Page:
The construction of the interim facility is expected to help speed up decontamination of polluted areas in the northeastern Japan prefecture and thus the reconstruction of the region, observers said.

The proposed storage is “necessary for the decontamination of Fukushima Prefecture,” Sato told reporters. “It’s a tough decision. But I will tolerate its construction.”

From the Yomiuri Shimbun, a leak:

Yoshida ‘never’ called for ‘total retreat’ at N-plant

Masao Yoshida, manager of the Fukushima No. 1 nuclear power plant at the time of the March 2011 crisis, strongly denied that Tokyo Electric Power Co. considered a “full retreat” from the plant four days after the quake, according to interviews conducted with Yoshida in a government investigation of the disaster that were seen by The Yomiuri Shimbun.

However, Yoshida said having plant personnel evacuate to the Fukushima No. 2 nuclear plant on March 15, 2011, was the right decision.

The government is likely to release the interviews to the public in early September.

And for our final item, via RT, going green, remember?:

Marijuana compound may halt Alzheimer’s disease – study

Extremely low levels of THC compound, a chemical found in marijuana, may slow down or halt the progression of Alzheimer’s disease, US neuroscientists have found, thus laying the ground for the development of effective treatment in the future.

In recent research published in the Journal of Alzheimer’s Disease, scientists from University of South Florida revealed their findings, that may shed light on controversial therapeutic qualities of marijuana.

As the team found, extremely low doses of delta-9-tetrahydrocannabinol chemical, also known as THC, reduce the production of amyloid beta protein, as well as prevent it from accumulating in abnormal amounts. What is special about this protein is that it is found in a soluble form in most aging brains. It also marks early evidence for Alzheimer’s disease.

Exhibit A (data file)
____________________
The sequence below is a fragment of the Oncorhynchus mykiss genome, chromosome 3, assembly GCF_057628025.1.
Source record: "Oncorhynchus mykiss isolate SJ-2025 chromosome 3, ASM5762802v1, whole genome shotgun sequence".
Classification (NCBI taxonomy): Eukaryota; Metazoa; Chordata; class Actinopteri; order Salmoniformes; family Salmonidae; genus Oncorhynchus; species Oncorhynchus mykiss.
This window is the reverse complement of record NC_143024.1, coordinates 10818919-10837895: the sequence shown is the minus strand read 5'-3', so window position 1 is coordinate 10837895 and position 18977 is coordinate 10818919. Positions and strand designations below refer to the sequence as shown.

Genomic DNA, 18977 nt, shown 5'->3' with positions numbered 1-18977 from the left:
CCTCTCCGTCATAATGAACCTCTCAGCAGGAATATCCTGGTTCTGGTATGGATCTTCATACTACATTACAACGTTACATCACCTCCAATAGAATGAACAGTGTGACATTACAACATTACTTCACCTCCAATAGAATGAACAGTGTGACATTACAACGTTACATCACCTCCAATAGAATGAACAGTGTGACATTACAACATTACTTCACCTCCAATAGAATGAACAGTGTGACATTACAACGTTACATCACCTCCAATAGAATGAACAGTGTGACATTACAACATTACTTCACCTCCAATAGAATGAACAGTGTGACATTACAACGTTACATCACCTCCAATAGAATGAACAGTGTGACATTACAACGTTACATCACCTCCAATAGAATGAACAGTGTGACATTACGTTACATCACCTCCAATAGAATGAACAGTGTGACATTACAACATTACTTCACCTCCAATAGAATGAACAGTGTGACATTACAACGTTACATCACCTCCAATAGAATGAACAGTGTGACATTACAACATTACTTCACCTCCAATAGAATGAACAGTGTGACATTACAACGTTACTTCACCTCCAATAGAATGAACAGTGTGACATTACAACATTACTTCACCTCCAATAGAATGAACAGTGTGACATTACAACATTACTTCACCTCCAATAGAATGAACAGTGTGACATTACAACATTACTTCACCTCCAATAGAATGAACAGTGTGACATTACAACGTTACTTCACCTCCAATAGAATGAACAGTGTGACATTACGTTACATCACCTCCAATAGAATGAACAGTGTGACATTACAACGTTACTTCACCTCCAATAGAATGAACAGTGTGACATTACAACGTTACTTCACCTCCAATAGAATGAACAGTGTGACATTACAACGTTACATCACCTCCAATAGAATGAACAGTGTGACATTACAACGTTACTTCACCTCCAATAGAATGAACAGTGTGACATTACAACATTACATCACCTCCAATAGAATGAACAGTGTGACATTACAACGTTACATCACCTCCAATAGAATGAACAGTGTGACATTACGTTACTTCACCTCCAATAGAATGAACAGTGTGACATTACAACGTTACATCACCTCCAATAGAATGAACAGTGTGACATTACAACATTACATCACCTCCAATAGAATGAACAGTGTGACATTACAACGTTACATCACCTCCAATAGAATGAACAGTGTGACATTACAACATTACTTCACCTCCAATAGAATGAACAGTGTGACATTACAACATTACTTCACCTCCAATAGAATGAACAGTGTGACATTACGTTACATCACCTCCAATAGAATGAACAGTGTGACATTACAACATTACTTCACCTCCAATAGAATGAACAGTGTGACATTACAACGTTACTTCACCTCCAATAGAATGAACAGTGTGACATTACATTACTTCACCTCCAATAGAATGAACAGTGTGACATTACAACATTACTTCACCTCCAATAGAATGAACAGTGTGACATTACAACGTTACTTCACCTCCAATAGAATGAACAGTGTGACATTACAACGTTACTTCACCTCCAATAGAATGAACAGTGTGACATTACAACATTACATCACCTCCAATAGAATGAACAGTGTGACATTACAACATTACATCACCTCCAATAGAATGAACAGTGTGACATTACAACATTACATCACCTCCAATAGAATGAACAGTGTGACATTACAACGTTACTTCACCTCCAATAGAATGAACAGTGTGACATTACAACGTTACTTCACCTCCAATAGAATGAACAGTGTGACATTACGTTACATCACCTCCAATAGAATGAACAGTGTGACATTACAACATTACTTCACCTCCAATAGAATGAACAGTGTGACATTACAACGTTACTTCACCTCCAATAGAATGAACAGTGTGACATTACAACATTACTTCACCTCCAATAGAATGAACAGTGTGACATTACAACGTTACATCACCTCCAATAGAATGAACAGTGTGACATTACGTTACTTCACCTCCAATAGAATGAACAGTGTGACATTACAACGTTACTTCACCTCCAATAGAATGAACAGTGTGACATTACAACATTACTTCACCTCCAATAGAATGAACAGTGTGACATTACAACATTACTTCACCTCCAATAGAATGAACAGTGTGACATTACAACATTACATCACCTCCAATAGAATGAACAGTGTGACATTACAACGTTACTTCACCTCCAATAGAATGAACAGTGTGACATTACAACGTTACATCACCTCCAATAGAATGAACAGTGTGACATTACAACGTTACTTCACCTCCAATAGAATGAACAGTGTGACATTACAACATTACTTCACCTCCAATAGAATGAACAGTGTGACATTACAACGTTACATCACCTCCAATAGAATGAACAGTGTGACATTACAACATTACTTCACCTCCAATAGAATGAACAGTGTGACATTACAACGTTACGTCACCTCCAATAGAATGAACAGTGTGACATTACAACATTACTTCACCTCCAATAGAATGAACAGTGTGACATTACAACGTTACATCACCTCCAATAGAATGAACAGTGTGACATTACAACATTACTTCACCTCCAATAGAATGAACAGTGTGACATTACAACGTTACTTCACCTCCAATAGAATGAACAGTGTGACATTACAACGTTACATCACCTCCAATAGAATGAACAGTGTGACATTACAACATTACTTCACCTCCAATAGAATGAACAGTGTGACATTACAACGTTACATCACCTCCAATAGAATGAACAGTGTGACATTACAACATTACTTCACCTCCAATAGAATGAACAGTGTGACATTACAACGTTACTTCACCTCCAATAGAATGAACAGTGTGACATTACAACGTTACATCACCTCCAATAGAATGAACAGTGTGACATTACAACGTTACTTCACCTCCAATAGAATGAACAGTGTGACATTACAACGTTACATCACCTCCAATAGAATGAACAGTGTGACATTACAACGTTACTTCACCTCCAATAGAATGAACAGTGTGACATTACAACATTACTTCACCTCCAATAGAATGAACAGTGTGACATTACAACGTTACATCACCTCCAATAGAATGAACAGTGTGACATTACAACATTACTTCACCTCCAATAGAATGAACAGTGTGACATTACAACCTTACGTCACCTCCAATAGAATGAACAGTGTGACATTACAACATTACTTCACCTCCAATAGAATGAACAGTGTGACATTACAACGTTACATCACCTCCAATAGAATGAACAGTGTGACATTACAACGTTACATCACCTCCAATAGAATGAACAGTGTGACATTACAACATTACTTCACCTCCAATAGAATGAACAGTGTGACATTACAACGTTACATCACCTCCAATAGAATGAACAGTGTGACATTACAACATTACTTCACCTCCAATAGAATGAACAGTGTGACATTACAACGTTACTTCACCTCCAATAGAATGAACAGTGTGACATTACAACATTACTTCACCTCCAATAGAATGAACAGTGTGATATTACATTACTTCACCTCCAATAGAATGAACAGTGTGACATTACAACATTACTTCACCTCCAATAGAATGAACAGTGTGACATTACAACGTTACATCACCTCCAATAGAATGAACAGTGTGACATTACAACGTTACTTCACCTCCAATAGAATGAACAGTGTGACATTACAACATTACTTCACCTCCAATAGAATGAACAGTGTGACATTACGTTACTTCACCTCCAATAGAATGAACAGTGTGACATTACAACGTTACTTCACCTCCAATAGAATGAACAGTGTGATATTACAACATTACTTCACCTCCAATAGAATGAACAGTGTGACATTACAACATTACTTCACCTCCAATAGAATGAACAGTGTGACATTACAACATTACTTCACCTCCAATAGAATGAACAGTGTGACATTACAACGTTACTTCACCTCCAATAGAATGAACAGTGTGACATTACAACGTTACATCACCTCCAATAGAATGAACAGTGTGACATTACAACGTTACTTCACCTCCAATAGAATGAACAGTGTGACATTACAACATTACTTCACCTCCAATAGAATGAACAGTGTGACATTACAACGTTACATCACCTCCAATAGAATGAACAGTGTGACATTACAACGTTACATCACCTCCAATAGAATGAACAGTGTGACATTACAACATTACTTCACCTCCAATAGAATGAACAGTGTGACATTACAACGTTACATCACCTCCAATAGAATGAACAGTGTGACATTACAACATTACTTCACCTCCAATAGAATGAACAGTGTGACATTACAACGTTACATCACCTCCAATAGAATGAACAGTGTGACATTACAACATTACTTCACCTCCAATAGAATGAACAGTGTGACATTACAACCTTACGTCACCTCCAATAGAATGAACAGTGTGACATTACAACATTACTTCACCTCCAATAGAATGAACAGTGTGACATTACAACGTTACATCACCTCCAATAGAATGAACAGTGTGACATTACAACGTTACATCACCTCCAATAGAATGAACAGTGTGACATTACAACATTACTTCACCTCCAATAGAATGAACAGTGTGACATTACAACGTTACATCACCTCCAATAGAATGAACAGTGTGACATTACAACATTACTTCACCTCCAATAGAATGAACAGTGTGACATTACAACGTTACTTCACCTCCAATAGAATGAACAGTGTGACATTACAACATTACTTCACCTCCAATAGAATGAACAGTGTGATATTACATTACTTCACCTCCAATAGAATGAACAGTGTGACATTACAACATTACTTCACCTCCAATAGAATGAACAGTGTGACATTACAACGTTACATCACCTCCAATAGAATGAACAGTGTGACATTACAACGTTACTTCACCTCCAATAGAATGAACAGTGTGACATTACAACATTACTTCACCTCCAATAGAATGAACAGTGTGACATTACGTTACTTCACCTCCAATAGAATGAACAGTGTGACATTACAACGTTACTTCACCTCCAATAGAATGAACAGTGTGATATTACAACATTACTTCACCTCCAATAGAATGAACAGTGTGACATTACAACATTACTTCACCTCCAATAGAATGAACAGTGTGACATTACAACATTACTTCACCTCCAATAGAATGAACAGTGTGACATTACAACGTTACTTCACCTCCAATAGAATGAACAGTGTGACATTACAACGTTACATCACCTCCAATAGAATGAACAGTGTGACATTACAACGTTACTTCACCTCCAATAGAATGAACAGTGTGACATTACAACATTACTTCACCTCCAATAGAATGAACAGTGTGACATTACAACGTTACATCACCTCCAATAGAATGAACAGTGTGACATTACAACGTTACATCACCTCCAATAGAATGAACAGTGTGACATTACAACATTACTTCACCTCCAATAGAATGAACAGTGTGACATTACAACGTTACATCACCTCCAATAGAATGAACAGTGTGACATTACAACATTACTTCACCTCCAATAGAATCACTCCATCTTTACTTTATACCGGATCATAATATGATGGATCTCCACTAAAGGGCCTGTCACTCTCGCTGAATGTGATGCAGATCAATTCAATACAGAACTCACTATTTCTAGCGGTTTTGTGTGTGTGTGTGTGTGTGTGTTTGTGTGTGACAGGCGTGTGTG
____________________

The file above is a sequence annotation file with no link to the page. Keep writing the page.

EnviroWatch: Ebola, climate, pest woes, nukes


We open with Ebola, and another alarm from the World Health Organization via the New York Times:

Ebola Could Eventually Afflict Over 20,000, W.H.O. Says

As the tally of deaths from the worst known outbreak of the Ebola virus continued its seemingly inexorable rise, the World Health Organization said on Thursday that the epidemic was still accelerating and could afflict more than 20,000 people — almost seven times the current number of reported cases — before it could be brought under control.

The dire forecast was made as the W.H.O. reported that the number of known cases and fatalities had risen once again. The organization also acknowledged that in areas of intense transmission “the actual number of cases may be two-to-four times higher than that currently reported.”

The outbreak “continues to accelerate,” the organization said.

According to the latest figures released by the W.H.O. on Thursday, the death toll has risen by more than 100, to 1,552 out of 3,069 cases in four West African countries: Guinea, Liberia, Sierra Leone and Nigeria, which had previously indicated that its outbreak was under control.

And from the World Health Organization itself:

WHO issues roadmap to scale up international response to the Ebola outbreak in west Africa

The aim is to stop ongoing Ebola transmission worldwide within 6–9 months, while rapidly managing the consequences of any further international spread. It also recognizes the need to address, in parallel, the outbreak’s broader socioeconomic impact.

It responds to the urgent need to dramatically scale up the international response. Nearly 40% of the total number of reported cases have occurred within the past three weeks.

The roadmap was informed by comments received from a large number of partners, including health officials in the affected countries, the African Union, development banks, other UN agencies, Médecins Sans Frontières (MSF), and countries providing direct financial support.

It will serve as a framework for updating detailed operational plans. Priority is being given to needs for treatment and management centres, social mobilization, and safe burials. These plans will be based on site-specific data that are being set out in regular situation reports, which will begin this week.

A parallel alarm, via MercoPress:

Ebola outbreak needs an ‘unprecedented’ response to bring it under control

  • The Ebola outbreak in West Africa is going to get worse before it gets better, according to the top US public health official. Tom Frieden, the director of the Centers for Disease Control, said the epidemic would need an “unprecedented” response to bring it under control.